This policy brief scrutinises anti-corruption policies in the three South Caucasus countries over the past two decades in light of their cooperation with, and commitments vis-à-vis the European Union.In countries where the public demand for institutions, such as those fighting corruption, is weak, international influence on the elite is indeed crucial to carrying out reforms.
From the point of view of democratic tradition, rule of law and governance, Armenia, Azerbaijan and Georgia had approximately equal positions when they became independent in 1992. Ten years later, all three countries were still facing similar problems in governance. Yet over the past decade the three countries conducted substantially different reforms in terms of the intensity of efforts made to eliminate administrative corruption.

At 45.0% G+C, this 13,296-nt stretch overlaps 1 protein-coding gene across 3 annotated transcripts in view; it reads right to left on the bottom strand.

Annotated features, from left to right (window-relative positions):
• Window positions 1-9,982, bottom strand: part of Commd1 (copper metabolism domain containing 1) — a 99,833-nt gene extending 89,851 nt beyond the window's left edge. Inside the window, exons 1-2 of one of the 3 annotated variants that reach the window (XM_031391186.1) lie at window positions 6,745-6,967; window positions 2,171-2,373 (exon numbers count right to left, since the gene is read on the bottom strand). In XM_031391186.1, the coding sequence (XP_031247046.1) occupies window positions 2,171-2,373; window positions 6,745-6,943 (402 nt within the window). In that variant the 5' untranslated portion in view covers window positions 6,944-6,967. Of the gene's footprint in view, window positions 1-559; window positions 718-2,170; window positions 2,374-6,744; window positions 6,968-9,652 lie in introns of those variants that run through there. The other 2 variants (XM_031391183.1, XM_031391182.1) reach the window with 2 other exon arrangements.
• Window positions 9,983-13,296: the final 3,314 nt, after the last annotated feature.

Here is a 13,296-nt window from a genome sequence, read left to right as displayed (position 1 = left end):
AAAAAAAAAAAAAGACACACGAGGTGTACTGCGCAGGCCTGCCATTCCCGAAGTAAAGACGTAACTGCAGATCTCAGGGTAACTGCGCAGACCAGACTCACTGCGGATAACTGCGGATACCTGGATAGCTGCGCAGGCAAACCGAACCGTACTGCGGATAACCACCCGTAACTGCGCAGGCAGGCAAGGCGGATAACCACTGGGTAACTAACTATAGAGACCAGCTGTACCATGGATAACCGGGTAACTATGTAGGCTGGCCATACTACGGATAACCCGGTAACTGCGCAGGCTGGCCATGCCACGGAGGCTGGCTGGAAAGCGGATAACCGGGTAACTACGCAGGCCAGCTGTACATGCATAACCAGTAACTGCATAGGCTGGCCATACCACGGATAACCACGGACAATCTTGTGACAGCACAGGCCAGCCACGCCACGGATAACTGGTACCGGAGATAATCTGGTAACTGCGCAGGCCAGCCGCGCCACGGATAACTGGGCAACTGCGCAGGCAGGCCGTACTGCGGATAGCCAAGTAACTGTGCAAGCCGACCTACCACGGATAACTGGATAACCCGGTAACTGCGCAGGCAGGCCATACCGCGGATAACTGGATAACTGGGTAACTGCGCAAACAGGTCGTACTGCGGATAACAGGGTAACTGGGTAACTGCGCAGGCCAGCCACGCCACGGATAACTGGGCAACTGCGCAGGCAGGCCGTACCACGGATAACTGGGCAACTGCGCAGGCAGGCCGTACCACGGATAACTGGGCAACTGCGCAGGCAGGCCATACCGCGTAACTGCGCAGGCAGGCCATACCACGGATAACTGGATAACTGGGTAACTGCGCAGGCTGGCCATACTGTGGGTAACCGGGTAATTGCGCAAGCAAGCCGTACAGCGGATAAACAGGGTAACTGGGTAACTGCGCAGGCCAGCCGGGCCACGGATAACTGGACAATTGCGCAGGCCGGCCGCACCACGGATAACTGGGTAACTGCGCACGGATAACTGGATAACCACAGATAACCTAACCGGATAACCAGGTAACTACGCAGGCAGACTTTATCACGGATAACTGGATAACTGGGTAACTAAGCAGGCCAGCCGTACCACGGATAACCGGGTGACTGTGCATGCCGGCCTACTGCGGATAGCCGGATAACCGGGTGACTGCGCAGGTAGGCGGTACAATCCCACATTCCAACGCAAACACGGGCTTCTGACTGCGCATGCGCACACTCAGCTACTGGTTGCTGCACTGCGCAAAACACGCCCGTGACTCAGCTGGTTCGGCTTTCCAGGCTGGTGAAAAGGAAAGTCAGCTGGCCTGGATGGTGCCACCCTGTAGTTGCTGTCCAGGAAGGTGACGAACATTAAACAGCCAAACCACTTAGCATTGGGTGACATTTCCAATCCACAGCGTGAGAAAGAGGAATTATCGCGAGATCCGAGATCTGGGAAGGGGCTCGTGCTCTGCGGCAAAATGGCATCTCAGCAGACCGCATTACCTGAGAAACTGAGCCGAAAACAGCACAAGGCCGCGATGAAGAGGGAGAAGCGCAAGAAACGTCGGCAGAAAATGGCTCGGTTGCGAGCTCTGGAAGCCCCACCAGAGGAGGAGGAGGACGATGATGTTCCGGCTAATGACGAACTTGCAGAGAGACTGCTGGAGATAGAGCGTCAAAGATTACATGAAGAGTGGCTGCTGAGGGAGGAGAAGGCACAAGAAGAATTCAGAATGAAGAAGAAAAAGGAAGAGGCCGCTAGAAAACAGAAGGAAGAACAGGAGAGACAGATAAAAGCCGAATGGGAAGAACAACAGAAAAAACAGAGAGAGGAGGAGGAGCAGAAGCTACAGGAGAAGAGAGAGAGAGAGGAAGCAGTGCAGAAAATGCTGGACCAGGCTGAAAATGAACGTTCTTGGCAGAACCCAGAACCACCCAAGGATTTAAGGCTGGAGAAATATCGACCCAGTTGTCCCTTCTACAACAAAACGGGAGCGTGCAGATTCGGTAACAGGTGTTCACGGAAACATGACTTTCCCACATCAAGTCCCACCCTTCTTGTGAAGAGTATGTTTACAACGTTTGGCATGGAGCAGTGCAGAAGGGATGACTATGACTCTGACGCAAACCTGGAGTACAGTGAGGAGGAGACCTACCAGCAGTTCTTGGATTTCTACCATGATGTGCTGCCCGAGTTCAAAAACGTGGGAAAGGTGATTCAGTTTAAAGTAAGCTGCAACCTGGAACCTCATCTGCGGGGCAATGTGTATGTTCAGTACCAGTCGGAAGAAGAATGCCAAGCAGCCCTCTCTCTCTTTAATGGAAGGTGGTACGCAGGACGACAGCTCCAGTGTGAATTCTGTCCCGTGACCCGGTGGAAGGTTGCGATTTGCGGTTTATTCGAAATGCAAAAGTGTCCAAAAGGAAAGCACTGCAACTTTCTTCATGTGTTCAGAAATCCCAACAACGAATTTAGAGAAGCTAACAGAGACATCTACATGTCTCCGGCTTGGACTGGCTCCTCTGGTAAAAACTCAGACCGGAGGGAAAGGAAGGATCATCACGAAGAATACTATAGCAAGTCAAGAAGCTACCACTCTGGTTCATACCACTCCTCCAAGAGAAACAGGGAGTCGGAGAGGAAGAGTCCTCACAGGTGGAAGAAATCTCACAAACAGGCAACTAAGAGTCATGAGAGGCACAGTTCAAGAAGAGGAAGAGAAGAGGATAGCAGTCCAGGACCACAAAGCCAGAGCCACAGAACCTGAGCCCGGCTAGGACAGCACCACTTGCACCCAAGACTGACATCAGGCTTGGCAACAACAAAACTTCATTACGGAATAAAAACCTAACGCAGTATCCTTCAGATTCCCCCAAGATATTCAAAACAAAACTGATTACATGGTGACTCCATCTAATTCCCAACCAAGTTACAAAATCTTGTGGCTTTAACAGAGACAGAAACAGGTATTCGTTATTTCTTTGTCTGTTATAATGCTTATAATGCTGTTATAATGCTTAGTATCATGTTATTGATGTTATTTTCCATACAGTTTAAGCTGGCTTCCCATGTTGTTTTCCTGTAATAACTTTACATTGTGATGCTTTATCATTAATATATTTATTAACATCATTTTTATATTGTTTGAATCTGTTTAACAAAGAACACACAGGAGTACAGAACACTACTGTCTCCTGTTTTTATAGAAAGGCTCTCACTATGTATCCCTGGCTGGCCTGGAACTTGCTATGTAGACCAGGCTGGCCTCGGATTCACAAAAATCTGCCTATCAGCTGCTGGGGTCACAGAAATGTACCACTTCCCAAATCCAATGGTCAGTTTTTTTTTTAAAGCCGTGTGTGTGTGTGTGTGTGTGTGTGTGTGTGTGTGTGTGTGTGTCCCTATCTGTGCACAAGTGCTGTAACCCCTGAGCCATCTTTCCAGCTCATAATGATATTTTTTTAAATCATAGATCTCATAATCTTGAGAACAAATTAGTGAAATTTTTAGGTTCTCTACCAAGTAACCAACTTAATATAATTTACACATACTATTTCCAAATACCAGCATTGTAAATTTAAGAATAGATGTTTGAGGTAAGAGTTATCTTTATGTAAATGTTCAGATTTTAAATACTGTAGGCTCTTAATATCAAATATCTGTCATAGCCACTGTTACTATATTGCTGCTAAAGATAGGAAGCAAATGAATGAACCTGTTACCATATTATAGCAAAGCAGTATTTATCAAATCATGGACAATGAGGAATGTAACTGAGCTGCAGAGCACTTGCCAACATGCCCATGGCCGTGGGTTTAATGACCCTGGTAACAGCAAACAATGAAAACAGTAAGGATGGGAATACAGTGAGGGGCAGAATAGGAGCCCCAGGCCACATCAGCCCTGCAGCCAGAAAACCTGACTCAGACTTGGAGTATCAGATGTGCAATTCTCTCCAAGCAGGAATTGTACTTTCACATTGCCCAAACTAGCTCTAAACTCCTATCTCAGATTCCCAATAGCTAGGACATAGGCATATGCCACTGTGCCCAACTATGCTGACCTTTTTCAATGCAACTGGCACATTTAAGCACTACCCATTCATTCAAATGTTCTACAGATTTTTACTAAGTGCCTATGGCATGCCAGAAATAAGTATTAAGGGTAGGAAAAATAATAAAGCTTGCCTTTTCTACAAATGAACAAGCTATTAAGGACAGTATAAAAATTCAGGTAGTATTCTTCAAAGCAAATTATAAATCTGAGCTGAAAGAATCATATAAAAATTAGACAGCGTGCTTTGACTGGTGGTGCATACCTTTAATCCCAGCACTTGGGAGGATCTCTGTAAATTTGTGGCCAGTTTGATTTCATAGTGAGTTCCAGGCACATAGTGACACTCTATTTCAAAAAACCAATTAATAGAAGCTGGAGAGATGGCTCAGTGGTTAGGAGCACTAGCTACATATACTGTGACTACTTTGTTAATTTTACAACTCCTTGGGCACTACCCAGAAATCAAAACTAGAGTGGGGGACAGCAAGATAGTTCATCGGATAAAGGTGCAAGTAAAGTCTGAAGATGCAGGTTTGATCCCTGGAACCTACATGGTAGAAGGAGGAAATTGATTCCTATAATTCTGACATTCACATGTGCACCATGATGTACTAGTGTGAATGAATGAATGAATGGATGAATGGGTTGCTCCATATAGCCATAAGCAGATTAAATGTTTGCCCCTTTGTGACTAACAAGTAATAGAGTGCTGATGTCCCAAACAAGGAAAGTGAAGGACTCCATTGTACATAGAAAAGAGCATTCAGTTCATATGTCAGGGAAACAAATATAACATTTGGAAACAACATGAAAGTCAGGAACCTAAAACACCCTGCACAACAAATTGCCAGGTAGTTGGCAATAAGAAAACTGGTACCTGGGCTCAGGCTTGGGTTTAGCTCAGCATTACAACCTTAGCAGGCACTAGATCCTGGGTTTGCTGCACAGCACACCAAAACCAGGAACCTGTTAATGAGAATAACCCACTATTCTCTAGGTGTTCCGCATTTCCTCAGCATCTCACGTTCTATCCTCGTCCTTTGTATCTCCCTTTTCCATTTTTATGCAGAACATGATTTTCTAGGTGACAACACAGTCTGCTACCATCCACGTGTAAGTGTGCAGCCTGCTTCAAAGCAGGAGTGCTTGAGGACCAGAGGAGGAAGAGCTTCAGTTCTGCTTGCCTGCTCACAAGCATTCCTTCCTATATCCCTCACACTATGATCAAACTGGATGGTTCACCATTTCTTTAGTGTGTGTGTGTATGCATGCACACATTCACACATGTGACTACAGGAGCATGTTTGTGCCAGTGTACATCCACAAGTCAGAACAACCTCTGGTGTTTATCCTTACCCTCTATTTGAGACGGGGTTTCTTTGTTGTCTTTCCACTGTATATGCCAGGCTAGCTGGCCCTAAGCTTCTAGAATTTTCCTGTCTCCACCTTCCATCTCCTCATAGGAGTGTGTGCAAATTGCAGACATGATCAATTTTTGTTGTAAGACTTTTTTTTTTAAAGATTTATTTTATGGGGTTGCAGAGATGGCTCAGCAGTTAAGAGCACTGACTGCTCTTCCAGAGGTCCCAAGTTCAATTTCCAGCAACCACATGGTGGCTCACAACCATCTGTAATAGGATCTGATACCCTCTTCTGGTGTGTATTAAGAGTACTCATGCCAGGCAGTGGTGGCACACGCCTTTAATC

In light of the similar approaches adopted by international organisations vis-à-vis all three countries, the policy brief argues that domestic political will and public support to anti-corruption policies are the key factors explaining variation in anti-corruption outcomes across the South Caucasus.
Area(s) of expertise: Armenia, Azerbaijan, European Union, Georgia, South Caucasus